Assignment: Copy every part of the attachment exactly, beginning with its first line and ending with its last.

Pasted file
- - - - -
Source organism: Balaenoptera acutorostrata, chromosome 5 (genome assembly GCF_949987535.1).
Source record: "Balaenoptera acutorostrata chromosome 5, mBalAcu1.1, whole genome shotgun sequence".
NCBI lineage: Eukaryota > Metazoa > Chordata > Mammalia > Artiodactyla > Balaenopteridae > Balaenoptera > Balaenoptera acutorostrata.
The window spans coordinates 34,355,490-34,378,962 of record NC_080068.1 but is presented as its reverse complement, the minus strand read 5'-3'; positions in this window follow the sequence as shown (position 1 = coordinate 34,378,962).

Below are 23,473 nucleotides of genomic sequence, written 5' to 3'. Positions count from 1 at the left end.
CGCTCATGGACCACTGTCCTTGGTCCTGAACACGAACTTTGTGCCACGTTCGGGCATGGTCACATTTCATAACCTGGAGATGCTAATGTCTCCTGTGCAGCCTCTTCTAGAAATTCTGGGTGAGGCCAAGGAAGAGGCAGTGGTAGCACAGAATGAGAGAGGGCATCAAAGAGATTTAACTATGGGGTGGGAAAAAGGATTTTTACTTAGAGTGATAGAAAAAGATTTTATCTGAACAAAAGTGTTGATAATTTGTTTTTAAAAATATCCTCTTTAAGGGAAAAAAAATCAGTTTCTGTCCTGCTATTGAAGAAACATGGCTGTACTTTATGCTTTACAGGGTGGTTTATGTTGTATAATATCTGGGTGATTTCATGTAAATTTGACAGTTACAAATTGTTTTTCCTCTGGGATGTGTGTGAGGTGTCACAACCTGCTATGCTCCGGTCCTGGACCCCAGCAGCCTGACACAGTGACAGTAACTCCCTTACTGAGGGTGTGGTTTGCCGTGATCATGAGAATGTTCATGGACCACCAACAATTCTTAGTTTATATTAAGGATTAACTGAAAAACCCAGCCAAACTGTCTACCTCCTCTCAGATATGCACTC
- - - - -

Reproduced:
Source organism: Balaenoptera acutorostrata, chromosome 5 (genome assembly GCF_949987535.1).
Source record: "Balaenoptera acutorostrata chromosome 5, mBalAcu1.1, whole genome shotgun sequence".
NCBI lineage: Eukaryota > Metazoa > Chordata > Mammalia > Artiodactyla > Balaenopteridae > Balaenoptera > Balaenoptera acutorostrata.
The window spans coordinates 34,355,490-34,378,962 of record NC_080068.1 but is presented as its reverse complement, the minus strand read 5'-3'; positions in this window follow the sequence as shown (position 1 = coordinate 34,378,962).

Below are 23,473 nucleotides of genomic sequence, written 5' to 3'. Positions count from 1 at the left end.
CGCTCATGGACCACTGTCCTTGGTCCTGAACACGAACTTTGTGCCACGTTCGGGCATGGTCACATTTCATAACCTGGAGATGCTAATGTCTCCTGTGCAGCCTCTTCTAGAAATTCTGGGTGAGGCCAAGGAAGAGGCAGTGGTAGCACAGAATGAGAGAGGGCATCAAAGAGATTTAACTATGGGGTGGGAAAAAGGATTTTTACTTAGAGTGATAGAAAAAGATTTTATCTGAACAAAAGTGTTGATAATTTGTTTTTAAAAATATCCTCTTTAAGGGAAAAAAAATCAGTTTCTGTCCTGCTATTGAAGAAACATGGCTGTACTTTATGCTTTACAGGGTGGTTTATGTTGTATAATATCTGGGTGATTTCATGTAAATTTGACAGTTACAAATTGTTTTTCCTCTGGGATGTGTGTGAGGTGTCACAACCTGCTATGCTCCGGTCCTGGACCCCAGCAGCCTGACACAGTGACAGTAACTCCCTTACTGAGGGTGTGGTTTGCCGTGATCATGAGAATGTTCATGGACCACCAACAATTCTTAGTTTATATTAAGGATTAACTGAAAAACCCAGCCAAACTGTCTACCTCCTCTCAGATATGCACTC